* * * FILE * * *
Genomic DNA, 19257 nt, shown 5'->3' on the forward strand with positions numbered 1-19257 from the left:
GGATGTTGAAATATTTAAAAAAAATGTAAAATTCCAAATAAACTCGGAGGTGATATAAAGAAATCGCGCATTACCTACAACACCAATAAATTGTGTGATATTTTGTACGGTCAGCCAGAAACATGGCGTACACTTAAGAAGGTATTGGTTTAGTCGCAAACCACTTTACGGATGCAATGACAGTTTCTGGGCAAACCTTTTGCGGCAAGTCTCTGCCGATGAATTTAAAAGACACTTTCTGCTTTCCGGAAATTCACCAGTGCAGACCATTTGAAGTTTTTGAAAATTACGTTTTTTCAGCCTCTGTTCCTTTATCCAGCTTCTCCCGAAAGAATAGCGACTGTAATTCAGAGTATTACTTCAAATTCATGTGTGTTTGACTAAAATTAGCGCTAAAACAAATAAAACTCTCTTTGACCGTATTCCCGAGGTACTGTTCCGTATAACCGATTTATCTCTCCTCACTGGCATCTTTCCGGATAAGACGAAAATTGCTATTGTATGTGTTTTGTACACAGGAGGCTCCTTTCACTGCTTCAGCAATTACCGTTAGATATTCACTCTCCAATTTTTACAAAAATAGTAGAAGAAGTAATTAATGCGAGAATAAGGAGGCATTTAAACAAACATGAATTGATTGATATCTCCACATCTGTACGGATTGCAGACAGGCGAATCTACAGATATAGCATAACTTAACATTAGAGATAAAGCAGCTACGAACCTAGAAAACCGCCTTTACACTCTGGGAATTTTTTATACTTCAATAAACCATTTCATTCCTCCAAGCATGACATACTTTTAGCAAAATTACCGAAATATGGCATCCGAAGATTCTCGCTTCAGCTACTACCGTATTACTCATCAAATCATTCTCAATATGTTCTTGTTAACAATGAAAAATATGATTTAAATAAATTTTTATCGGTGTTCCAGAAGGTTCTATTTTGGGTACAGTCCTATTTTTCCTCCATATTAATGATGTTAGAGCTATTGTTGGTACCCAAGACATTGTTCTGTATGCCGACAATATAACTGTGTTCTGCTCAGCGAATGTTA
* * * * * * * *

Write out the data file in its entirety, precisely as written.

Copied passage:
Genomic DNA, 19257 nt, shown 5'->3' on the forward strand with positions numbered 1-19257 from the left:
GGATGTTGAAATATTTAAAAAAAATGTAAAATTCCAAATAAACTCGGAGGTGATATAAAGAAATCGCGCATTACCTACAACACCAATAAATTGTGTGATATTTTGTACGGTCAGCCAGAAACATGGCGTACACTTAAGAAGGTATTGGTTTAGTCGCAAACCACTTTACGGATGCAATGACAGTTTCTGGGCAAACCTTTTGCGGCAAGTCTCTGCCGATGAATTTAAAAGACACTTTCTGCTTTCCGGAAATTCACCAGTGCAGACCATTTGAAGTTTTTGAAAATTACGTTTTTTCAGCCTCTGTTCCTTTATCCAGCTTCTCCCGAAAGAATAGCGACTGTAATTCAGAGTATTACTTCAAATTCATGTGTGTTTGACTAAAATTAGCGCTAAAACAAATAAAACTCTCTTTGACCGTATTCCCGAGGTACTGTTCCGTATAACCGATTTATCTCTCCTCACTGGCATCTTTCCGGATAAGACGAAAATTGCTATTGTATGTGTTTTGTACACAGGAGGCTCCTTTCACTGCTTCAGCAATTACCGTTAGATATTCACTCTCCAATTTTTACAAAAATAGTAGAAGAAGTAATTAATGCGAGAATAAGGAGGCATTTAAACAAACATGAATTGATTGATATCTCCACATCTGTACGGATTGCAGACAGGCGAATCTACAGATATAGCATAACTTAACATTAGAGATAAAGCAGCTACGAACCTAGAAAACCGCCTTTACACTCTGGGAATTTTTTATACTTCAATAAACCATTTCATTCCTCCAAGCATGACATACTTTTAGCAAAATTACCGAAATATGGCATCCGAAGATTCTCGCTTCAGCTACTACCGTATTACTCATCAAATCATTCTCAATATGTTCTTGTTAACAATGAAAAATATGATTTAAATAAATTTTTATCGGTGTTCCAGAAGGTTCTATTTTGGGTACAGTCCTATTTTTCCTCCATATTAATGATGTTAGAGCTATTGTTGGTACCCAAGACATTGTTCTGTATGCCGACAATATAACTGTGTTCTGCTCAGCGAATGTTA